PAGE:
The White House Office of Administration and Budget (OMB) in the United States has asked the US Congress to give it more time to gradually implement the ban on signing federal contracts with companies that have business dealings with Chinese telecom equipment giant Huawei. This provision is part of the US Defense Authorization Act (NDAA) passed last year.
The ban includes prohibiting federal agencies from directly purchasing Huawei equipment. The ban will take effect this year.
In his letter, Walter suggested that the ban should involve third-party contractors not to purchase parts of Huawei products, and it will take another two years to further prepare the implementation rules, and Water wrote the letter to Congress that this part of the ban is the most It was postponed until 4 years later to give these contractors in the United States more time to adjust and exclude Huawei from their business.
Walter also said that only by delaying the implementation of the ban can the ban be implemented more effectively, without rushing to undermine “national security.” Otherwise, if all the restraining orders are implemented this year, Walter believes that this will result in a “significant reduction” in the number of contractors that can be supplied to the United States.
Some of the bans that Walter hopes to postpone are not detailed in Reuters’ report. However, Reuters also pointed out that some of the bans on Huawei in the National Defense Authorization Act that Walter hopes to postpone are not the same as the “entity list” that the US Department of Commerce has separately listed for Huawei, and therefore will not affect ” The time when the Entity List and its related bans were implemented by Huawei.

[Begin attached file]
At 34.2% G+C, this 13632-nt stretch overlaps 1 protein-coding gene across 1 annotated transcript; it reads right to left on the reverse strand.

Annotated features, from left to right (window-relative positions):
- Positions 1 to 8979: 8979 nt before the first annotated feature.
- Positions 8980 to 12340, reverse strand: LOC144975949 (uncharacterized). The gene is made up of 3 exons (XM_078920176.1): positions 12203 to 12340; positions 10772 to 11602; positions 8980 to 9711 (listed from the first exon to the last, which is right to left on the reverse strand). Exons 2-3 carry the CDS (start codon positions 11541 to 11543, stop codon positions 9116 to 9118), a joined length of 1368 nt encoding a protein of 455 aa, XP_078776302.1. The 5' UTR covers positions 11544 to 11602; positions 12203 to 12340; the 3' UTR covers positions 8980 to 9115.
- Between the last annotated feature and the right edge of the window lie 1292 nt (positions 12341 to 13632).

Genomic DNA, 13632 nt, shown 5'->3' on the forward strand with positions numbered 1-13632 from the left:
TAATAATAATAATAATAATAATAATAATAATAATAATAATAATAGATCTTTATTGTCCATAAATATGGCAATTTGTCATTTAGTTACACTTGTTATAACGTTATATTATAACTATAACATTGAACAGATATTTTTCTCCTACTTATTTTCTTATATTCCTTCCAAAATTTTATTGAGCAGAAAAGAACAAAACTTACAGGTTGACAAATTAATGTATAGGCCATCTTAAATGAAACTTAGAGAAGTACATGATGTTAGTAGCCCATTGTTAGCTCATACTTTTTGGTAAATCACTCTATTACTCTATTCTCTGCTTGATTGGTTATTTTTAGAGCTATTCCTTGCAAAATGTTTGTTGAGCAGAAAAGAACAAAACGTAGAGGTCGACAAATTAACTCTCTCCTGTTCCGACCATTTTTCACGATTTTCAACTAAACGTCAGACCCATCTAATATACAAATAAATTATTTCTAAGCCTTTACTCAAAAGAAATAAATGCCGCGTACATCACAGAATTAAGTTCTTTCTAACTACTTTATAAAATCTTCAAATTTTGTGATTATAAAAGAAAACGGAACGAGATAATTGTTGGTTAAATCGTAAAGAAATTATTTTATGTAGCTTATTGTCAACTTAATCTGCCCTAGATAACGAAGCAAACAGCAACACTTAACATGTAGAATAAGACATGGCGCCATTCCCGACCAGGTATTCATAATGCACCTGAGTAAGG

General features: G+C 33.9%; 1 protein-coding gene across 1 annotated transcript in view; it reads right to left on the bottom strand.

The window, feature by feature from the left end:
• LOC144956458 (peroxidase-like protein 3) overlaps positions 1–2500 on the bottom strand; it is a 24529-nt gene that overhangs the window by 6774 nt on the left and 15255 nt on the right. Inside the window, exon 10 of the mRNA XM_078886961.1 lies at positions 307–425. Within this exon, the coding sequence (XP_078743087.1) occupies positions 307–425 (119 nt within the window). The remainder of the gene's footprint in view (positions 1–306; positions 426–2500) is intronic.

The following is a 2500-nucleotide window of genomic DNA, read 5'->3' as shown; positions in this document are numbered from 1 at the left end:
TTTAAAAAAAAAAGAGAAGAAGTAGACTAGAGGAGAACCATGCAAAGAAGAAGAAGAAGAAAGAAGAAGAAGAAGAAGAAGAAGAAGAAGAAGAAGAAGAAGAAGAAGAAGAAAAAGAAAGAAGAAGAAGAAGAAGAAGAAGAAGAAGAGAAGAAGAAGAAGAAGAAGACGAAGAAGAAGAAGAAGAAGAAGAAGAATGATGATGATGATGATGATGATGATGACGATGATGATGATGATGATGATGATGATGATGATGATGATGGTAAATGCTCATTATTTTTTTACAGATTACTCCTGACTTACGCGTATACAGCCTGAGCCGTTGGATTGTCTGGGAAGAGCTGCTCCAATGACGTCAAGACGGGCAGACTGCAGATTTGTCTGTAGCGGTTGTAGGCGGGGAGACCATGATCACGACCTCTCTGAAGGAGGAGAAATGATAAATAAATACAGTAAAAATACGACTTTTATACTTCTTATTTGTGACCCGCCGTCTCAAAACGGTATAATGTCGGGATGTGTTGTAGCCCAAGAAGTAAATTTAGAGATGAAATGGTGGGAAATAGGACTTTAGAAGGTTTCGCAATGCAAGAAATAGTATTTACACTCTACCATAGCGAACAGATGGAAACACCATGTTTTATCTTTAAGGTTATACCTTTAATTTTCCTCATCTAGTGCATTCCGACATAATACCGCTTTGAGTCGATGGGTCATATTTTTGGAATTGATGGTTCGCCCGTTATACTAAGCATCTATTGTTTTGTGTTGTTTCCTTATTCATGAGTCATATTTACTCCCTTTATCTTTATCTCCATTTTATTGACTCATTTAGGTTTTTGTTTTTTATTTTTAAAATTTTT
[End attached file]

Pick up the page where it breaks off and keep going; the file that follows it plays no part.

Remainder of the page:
The British “Financial Times” quoted sources as saying that the US Trump administration issued a ban on “security risk” in May to include Huawei in the list of entities, and then Google took the lead in confessing to Huawei. Now the source said that Google is now “repenting”. And they are lobbying the Trump administration for further delays in implementation and even a complete waiver of the ban on Huawei.
In response to reports from the Financial Times, Google did not respond to this further. However, Google only said: Like other US companies, we are working with the Ministry of Commerce to ensure that we fully comply with their requirements and temporary licenses. Our focus is on protecting the security of Google users on millions of mobile phones in the US and elsewhere.”